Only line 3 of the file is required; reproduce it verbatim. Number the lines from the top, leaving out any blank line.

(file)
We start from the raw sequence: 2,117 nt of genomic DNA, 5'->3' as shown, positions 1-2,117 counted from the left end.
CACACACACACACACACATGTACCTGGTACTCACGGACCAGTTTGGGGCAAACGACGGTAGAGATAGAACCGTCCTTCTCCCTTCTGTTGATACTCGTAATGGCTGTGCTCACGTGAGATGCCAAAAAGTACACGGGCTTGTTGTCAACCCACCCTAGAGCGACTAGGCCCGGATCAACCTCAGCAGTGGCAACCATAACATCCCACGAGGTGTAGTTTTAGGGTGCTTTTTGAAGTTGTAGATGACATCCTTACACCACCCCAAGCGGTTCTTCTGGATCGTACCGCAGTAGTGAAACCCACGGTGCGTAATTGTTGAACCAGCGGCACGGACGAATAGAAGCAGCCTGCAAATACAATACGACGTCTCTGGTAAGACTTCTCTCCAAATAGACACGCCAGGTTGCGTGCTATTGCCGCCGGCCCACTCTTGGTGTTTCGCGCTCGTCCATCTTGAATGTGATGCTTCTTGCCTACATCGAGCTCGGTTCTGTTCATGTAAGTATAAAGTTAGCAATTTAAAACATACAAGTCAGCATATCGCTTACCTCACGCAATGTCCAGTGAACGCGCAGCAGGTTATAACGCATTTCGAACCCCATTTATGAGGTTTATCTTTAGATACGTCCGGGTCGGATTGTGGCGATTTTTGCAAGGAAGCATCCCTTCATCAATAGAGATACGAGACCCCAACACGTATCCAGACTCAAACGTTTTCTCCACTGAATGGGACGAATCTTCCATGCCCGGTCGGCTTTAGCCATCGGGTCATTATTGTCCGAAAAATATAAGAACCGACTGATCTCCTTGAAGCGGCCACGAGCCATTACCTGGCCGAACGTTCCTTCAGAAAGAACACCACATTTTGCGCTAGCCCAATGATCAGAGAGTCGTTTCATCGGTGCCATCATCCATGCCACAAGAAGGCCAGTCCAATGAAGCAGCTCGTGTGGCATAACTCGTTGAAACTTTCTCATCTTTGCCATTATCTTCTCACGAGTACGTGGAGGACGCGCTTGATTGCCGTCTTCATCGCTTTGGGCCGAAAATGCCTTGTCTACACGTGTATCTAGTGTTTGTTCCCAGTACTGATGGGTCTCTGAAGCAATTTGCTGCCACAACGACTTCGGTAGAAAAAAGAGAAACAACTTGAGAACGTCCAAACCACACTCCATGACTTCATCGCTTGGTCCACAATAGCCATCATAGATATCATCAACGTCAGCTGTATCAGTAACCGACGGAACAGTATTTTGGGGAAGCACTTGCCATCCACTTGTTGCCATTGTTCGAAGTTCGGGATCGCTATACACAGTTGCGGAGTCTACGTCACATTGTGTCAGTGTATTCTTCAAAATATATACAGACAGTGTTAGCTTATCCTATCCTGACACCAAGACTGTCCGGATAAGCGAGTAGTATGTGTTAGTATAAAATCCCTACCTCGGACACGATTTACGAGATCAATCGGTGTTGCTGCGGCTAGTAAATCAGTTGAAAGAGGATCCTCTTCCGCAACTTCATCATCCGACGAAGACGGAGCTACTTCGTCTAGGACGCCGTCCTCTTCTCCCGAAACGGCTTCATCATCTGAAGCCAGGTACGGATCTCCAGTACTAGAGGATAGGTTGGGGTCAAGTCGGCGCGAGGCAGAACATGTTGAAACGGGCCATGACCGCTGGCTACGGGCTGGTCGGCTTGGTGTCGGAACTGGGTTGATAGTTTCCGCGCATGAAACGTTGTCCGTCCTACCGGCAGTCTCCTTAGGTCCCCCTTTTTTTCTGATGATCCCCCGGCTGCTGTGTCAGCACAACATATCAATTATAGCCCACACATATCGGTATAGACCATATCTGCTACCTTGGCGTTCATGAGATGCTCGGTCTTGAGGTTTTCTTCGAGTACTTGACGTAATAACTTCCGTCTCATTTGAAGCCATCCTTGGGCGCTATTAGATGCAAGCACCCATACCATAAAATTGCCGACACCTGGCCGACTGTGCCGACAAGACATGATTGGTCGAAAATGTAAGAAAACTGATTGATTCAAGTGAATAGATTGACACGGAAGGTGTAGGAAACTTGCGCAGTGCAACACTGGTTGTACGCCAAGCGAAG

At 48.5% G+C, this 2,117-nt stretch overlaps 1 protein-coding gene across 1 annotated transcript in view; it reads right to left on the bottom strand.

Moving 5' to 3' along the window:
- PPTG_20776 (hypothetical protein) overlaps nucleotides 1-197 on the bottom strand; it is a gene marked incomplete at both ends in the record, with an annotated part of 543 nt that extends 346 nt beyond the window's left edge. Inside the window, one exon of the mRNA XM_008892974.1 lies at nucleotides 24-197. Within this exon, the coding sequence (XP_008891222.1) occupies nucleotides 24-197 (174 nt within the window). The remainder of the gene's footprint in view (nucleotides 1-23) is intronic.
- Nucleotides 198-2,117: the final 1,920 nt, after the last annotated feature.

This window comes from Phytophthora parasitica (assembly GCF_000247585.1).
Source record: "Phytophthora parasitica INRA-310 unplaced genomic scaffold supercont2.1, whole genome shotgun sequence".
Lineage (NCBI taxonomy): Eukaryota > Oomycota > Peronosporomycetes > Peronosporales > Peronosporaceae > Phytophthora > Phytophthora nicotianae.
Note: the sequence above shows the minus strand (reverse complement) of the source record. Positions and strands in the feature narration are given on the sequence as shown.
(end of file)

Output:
At 48.5% G+C, this 2,117-nt stretch overlaps 1 protein-coding gene across 1 annotated transcript in view; it reads right to left on the bottom strand.